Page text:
Antiquated Laws Won't Deter Drivers Distracted by Cell Phones, Widower Says

November 08, 2017 10:23 PM

A McLeod County man whose wife was killed by a distracted driver says the state's "antiquated laws" must change to make cell phone distractions carry the same weight as alcohol or drugs when it comes to deadly crashes.

"It was a misdemeanor to kill my wife and that doesn't sit well with my family," Ryan Verdeck said in a recent interview.


Verdeck's wife Penny was struck and killed while riding her bike along County Road 3 in Glencoe in April of 2015.

The driver, Emily Givens, was charged with criminal vehicular homicide - a felony. But she was convicted of careless driving - a misdemeanor.

"The girl who struck and killed my wife received 30 days in jail," Verdeck said. "That's not a deterrent. That's not a deterrent to anybody."

Givens did not respond to requests for comment for this story.

RELATED: Driver Sentenced for Fatal Careless Driving Crash that Killed Glencoe Bicyclist

The exact number of distracted driving deaths related to cell phones in Minnesota is unknown because the Department of Public Safety only started tracking cell phone use as a distraction last year.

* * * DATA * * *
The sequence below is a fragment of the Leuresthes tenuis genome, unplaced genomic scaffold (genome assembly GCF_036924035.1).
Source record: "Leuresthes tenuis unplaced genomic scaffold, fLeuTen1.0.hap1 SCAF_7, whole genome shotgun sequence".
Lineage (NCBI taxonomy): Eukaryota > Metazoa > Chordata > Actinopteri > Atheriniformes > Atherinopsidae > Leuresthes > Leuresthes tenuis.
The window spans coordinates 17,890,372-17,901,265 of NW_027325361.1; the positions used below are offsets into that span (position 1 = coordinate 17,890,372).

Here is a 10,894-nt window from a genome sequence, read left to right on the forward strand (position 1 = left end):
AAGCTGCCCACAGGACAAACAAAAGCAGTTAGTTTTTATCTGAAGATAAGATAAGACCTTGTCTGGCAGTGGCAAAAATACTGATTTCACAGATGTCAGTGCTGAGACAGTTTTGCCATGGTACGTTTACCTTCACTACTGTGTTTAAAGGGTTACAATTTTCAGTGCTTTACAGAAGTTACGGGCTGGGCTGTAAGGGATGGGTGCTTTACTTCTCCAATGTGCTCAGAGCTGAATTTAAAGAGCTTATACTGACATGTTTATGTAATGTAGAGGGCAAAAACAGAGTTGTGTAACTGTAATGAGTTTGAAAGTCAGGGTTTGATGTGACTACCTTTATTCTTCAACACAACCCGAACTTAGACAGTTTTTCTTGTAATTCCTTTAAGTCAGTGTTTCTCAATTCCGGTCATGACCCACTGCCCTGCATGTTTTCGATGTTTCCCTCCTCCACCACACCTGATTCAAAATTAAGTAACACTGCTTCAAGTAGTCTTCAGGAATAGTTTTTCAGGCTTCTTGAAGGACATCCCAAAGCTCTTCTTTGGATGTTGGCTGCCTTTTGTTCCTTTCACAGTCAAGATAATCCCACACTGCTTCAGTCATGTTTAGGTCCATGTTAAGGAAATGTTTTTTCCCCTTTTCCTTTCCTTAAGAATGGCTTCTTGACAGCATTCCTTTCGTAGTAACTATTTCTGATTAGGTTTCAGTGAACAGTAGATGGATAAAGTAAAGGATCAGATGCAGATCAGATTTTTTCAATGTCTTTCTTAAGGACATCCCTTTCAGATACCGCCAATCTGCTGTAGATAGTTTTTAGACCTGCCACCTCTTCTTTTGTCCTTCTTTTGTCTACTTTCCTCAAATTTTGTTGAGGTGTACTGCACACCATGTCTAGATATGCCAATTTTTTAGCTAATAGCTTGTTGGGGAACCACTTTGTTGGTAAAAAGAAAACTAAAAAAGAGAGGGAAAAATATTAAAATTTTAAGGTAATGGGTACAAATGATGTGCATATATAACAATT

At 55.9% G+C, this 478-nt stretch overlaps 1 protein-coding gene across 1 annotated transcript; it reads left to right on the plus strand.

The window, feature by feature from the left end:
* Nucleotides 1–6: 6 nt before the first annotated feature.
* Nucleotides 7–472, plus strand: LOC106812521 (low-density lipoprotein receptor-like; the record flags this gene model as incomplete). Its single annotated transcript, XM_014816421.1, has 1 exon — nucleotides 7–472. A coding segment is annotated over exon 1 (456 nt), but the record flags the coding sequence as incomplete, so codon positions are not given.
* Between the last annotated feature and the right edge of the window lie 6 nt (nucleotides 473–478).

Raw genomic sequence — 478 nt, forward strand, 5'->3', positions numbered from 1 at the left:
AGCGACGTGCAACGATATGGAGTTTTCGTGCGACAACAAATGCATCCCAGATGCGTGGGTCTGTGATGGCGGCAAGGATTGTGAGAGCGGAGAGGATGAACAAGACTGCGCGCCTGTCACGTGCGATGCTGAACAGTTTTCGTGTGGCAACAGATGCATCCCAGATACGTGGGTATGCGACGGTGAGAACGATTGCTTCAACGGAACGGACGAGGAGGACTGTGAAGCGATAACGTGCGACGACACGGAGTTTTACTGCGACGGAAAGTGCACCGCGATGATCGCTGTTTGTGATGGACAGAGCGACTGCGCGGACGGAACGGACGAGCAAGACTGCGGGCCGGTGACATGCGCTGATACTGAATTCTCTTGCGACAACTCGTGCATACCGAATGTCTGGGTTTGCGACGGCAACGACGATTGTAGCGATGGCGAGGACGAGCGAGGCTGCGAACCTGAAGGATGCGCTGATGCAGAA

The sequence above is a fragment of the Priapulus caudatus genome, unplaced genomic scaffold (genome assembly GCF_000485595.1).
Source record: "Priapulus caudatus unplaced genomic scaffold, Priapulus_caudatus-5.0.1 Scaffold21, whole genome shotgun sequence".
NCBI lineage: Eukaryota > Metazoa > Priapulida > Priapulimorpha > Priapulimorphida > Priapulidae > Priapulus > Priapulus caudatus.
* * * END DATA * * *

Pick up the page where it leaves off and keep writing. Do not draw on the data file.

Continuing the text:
It has not yet compiled statistics.

But Givens' case, along with more recent distracted-driving deaths, highlight a gap in the state law, according to Michael Junge, the McLeod County Attorney.

In Minnesota, alcohol and drugs are considered aggravating factors in criminal vehicular homicide cases. Cell phone use is not. Therefore prosecutors must prove drivers like Givens, who caused deadly wrecks, acted with gross negligence - a much higher standard, and one more difficult to prove.

"My case is one of the longer sentences, even though it was 30 days, than most distracted driving deaths where a cell phone played a role in the tragedy," Junge said. "Because the higher standard of proving gross negligence to gain a felony conviction is much more difficult.

"The amount of harm is the same whether it's distraction by alcohol abuse, distraction by drug abuse, distraction by phone abuse," he added.

Junge believed evidence in Givens' case amounted to gross negligence since it showed Givens opened two text messages seconds before the wreck while driving more than 50 miles-per-hour.

District Judge Timothy Looby disagreed, writing in his ruling that Givens may have acted with "appalling," but not "gross negligence."

However, Looby called it an "obvious case of distracted driving" and suggested even he believes the law "should be different."

Verdeck, who is now raising two teenage daughters, hopes his wife's death will convince lawmakers to strengthen the law when they return to the capitol next year.

"It's not going to go away. Our phones are central to our lives," Verdeck said. "We're not going to put them down. We need to figure something out."


Joe Augustine and Jay Kolls

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